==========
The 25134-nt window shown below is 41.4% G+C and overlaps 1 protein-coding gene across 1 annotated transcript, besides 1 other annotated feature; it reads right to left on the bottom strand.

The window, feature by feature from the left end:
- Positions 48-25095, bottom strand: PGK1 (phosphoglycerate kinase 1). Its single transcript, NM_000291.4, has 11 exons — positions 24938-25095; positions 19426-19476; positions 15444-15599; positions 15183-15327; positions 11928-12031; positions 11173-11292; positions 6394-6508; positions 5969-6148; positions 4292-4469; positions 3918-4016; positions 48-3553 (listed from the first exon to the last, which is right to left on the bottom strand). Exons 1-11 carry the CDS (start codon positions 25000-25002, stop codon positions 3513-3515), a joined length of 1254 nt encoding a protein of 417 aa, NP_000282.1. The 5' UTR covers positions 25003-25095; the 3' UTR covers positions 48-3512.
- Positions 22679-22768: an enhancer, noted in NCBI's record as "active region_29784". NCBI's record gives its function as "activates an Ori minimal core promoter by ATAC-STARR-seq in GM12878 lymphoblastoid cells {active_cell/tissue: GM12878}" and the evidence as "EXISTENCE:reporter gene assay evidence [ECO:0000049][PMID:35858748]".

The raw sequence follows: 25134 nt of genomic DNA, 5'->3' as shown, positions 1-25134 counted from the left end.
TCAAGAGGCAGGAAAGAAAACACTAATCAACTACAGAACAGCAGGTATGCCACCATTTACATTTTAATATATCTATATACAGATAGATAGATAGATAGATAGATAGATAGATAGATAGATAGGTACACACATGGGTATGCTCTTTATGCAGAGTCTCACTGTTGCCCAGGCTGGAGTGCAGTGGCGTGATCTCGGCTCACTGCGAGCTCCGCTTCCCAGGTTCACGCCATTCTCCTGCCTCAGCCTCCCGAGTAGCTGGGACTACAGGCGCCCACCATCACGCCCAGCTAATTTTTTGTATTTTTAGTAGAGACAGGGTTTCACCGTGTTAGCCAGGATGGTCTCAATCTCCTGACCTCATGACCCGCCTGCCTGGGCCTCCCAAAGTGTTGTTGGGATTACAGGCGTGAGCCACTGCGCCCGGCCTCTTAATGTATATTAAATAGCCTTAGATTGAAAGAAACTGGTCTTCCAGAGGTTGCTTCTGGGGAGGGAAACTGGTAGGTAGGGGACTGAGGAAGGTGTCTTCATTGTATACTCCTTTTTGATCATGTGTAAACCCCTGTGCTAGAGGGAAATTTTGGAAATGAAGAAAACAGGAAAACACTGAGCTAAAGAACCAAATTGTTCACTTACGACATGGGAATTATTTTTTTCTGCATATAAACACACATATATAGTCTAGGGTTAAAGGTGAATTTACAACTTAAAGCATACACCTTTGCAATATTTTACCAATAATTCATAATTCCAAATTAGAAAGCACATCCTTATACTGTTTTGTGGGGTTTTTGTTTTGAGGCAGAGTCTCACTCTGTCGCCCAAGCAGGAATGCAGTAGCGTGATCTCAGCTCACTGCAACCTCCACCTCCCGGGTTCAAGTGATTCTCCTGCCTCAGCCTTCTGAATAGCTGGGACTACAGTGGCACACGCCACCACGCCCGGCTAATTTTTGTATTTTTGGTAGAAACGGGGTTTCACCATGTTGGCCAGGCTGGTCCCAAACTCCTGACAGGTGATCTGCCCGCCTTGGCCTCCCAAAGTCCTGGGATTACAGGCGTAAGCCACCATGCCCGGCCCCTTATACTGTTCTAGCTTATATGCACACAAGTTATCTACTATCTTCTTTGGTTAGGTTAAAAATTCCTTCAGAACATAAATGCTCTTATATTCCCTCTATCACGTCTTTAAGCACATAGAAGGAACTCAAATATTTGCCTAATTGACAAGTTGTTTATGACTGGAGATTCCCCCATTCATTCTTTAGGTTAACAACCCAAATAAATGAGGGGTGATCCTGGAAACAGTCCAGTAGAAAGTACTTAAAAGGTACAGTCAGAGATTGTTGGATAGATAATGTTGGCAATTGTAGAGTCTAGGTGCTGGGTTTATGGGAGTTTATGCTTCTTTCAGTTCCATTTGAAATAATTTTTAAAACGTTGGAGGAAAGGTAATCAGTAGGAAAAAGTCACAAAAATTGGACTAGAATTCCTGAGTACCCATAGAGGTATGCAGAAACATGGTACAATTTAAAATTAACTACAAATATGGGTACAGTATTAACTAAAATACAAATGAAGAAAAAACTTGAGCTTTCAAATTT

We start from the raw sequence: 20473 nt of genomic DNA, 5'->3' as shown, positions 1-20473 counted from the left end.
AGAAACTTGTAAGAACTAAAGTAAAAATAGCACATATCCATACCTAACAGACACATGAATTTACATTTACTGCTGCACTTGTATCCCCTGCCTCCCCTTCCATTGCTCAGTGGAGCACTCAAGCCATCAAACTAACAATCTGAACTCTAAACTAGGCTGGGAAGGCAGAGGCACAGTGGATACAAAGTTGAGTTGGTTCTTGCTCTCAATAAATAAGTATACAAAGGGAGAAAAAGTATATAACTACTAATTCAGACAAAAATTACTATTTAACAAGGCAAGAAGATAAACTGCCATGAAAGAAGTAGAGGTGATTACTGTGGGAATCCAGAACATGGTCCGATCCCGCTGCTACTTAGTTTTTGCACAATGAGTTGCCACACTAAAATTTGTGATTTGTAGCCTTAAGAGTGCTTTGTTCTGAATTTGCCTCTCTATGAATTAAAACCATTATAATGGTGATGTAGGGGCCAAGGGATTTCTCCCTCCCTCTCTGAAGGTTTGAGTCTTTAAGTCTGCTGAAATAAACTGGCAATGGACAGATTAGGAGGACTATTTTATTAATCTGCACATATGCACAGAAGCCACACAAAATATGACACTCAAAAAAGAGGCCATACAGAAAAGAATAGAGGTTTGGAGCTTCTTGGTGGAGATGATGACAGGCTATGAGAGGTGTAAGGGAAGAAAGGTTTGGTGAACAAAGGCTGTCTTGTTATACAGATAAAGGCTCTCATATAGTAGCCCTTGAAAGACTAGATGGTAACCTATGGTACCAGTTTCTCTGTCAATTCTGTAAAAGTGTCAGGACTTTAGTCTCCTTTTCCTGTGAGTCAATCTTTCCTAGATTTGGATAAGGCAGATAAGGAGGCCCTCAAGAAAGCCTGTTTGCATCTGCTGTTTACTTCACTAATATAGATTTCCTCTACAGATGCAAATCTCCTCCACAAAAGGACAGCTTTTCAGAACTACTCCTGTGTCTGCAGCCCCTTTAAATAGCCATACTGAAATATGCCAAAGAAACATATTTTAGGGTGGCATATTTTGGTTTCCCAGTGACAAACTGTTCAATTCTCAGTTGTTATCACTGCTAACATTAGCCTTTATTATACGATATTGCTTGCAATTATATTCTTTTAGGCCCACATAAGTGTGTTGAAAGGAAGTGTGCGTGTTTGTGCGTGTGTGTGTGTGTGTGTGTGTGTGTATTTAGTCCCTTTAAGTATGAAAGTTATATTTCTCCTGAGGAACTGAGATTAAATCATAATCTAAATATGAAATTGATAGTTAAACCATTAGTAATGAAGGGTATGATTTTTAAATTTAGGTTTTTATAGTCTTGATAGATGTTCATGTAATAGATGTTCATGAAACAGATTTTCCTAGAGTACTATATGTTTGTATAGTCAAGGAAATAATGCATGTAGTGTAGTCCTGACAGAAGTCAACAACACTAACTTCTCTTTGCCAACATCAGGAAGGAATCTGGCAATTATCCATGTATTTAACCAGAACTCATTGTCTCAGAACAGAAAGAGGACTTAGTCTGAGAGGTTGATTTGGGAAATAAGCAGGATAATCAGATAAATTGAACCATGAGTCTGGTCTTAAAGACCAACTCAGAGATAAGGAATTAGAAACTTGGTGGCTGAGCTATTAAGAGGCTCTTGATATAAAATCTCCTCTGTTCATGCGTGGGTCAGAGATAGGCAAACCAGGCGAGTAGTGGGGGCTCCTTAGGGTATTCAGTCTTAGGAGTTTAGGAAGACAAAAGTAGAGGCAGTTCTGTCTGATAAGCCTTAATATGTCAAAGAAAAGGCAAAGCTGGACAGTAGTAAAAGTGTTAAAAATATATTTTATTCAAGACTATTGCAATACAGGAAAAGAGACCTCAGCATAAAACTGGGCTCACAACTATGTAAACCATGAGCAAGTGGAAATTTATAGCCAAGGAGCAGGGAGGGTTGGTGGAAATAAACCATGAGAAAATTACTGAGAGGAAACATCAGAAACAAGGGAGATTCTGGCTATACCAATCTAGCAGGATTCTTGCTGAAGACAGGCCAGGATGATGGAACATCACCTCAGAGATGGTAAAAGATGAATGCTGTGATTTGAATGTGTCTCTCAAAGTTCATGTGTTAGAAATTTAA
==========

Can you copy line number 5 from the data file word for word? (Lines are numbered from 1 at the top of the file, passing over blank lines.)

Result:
The raw sequence follows: 25134 nt of genomic DNA, 5'->3' as shown, positions 1-25134 counted from the left end.